Don't beat yourself up for not figuring this out sooner. As society, we are trained to think our doctor has all the answers. It's when bad things happen that we learn you have to be your own advocate sometimes.

You did the best you could do with what you knew about your daughter's health. You've taken very good care of her and more importantly given her the love and care she's needed to thrive as well as she has even with several serious problems. Sounds to me like you all have been very blessed that she has done as well as she has despite some serious issues. I know it may not feel like it right now, but that is something to be grateful for.

I'll pray for Allyn's health and for strength to your family. Since you mentioned your struggles, I hope you don't mind if I share a book that has helped me. It's called "You Can Begin Again" and it's by Joyce Meyer. She talks about moving forward through hard times. I highly recommend it if you have time to read.

Good luck with the doctors. I hope they can find a good way to help your daughter.

Anonymous said...

I came across your blog through Kelly's Korner and as we used to live in Bentonville and the Chicago area, I continued to read your blog and pray for you and your family.
Our youngest daughter has an ASD and also has an enlarged heart as a result. She is 17 months old and is also really tiny. We only discovered hers by chance because of her size.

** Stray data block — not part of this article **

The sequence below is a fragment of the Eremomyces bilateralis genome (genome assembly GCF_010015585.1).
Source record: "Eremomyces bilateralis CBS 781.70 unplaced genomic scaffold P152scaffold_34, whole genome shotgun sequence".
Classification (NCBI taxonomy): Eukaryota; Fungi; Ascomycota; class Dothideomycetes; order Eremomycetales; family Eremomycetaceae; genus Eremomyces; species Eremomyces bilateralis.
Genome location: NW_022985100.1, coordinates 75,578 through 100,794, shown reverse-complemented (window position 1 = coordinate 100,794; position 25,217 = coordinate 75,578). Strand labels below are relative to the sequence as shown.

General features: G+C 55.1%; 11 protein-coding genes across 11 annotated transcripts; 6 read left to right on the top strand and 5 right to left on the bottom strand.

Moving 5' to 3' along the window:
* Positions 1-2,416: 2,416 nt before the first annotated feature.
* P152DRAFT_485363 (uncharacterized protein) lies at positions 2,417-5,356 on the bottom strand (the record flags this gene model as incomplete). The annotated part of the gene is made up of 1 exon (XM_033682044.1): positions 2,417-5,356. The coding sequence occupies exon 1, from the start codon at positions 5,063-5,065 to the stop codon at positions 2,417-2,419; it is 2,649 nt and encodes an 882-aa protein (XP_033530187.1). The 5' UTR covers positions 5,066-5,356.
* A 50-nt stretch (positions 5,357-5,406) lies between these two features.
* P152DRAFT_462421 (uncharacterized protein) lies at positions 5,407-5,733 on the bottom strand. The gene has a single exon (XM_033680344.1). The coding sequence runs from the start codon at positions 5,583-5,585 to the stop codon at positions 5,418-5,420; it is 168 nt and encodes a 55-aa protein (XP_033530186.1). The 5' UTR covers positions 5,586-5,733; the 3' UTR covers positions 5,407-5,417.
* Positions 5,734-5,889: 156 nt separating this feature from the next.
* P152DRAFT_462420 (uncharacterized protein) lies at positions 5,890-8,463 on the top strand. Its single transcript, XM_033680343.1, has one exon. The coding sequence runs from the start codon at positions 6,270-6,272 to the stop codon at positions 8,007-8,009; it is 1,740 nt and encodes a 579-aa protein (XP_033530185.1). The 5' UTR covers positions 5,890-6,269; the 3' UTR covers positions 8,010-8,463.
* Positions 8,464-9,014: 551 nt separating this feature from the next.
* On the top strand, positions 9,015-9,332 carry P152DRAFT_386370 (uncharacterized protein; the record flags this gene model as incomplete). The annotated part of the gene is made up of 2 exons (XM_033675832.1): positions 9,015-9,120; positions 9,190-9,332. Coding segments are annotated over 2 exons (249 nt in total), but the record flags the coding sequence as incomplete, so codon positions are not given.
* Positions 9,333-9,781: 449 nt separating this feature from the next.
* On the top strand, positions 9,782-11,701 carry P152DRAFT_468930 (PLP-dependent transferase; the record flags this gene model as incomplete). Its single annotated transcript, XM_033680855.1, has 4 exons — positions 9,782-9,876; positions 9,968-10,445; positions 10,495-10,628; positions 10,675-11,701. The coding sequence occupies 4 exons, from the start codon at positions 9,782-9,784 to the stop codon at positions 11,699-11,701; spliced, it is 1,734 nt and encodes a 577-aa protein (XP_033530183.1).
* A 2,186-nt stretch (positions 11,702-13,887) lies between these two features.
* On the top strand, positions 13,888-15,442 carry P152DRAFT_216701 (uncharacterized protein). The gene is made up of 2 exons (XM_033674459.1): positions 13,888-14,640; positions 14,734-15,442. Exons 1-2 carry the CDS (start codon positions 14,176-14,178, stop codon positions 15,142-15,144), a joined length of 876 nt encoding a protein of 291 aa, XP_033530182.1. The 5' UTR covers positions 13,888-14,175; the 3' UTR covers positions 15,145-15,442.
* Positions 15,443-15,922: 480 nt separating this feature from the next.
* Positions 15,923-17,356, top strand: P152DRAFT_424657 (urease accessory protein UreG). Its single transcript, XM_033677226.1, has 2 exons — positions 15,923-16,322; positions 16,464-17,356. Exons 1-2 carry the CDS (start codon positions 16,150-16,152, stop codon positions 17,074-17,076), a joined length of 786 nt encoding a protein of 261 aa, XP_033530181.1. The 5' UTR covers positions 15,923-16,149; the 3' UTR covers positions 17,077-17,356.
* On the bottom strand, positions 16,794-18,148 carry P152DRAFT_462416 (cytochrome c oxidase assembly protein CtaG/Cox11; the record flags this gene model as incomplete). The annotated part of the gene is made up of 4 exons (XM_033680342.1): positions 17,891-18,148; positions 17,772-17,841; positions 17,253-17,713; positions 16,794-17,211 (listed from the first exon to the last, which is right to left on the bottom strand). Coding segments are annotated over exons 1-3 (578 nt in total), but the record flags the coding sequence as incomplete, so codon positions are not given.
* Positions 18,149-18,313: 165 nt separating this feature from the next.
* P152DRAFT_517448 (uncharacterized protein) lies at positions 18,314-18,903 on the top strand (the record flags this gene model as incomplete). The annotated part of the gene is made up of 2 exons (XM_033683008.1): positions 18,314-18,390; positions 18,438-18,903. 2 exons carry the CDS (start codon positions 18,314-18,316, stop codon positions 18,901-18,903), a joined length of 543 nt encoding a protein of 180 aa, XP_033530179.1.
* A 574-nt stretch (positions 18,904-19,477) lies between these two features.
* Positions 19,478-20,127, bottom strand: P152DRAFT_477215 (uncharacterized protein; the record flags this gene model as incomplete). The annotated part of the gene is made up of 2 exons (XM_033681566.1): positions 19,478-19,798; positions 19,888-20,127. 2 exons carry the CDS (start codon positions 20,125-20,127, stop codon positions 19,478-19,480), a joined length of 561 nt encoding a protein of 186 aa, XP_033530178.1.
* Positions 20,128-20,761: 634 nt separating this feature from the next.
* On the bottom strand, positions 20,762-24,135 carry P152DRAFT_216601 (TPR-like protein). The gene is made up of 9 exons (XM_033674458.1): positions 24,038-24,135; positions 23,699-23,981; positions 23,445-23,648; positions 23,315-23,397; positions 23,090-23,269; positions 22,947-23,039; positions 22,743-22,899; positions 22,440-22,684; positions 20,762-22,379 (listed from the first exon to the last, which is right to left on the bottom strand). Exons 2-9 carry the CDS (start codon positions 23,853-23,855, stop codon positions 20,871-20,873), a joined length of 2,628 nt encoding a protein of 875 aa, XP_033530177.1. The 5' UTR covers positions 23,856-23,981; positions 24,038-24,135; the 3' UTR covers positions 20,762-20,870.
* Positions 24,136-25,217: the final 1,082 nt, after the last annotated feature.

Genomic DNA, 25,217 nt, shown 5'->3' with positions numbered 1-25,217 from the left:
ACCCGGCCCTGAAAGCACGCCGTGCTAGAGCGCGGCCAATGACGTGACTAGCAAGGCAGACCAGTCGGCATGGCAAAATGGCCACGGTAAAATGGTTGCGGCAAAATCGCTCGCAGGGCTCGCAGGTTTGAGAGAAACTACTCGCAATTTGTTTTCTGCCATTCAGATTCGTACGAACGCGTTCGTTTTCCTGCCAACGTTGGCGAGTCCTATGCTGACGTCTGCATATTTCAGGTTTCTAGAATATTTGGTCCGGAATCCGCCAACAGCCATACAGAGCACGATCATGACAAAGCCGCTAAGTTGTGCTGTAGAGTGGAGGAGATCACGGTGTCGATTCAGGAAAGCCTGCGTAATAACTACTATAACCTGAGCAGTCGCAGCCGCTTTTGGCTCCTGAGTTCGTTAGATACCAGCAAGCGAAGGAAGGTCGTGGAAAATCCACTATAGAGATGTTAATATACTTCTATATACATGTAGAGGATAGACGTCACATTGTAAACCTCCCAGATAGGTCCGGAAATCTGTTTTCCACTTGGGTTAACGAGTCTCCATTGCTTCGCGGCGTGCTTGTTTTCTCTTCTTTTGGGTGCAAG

Don't beat yourself up ...you now know and will continue to deal with issues as they arise. God is with you and know you are not alone. We will continue to pray for you all!

Gail said...

prayers said from Texas

Anonymous said...

I read your post from time to time and I must say you are one strong family. However, after reading the last post I know how you feel. I had two daughters both had to have open heart surgery in 1986 at the same time. And not they are not twins, but 2 years apart. Once had and PDA and a small ASD and the other an ASD larger than a quarter. The one who had the PDA was 4 and they were able to close that up by going in through the back of the shoulder area, by performing this surgery, it did close the ASD. The other was 3 and they had to perform the open heart surgery. Both are health adults and living life to its fullest. One thing that did change is that they both grew and gained weight which was wonderful. Considering both were 8 and 9 pound babies and only weight 16/17 pounds at a year old. I wish you the best for your daughter, and now they can perform both of these surgery with out evasive surgery is just wonderful. Will be praying for you and your family...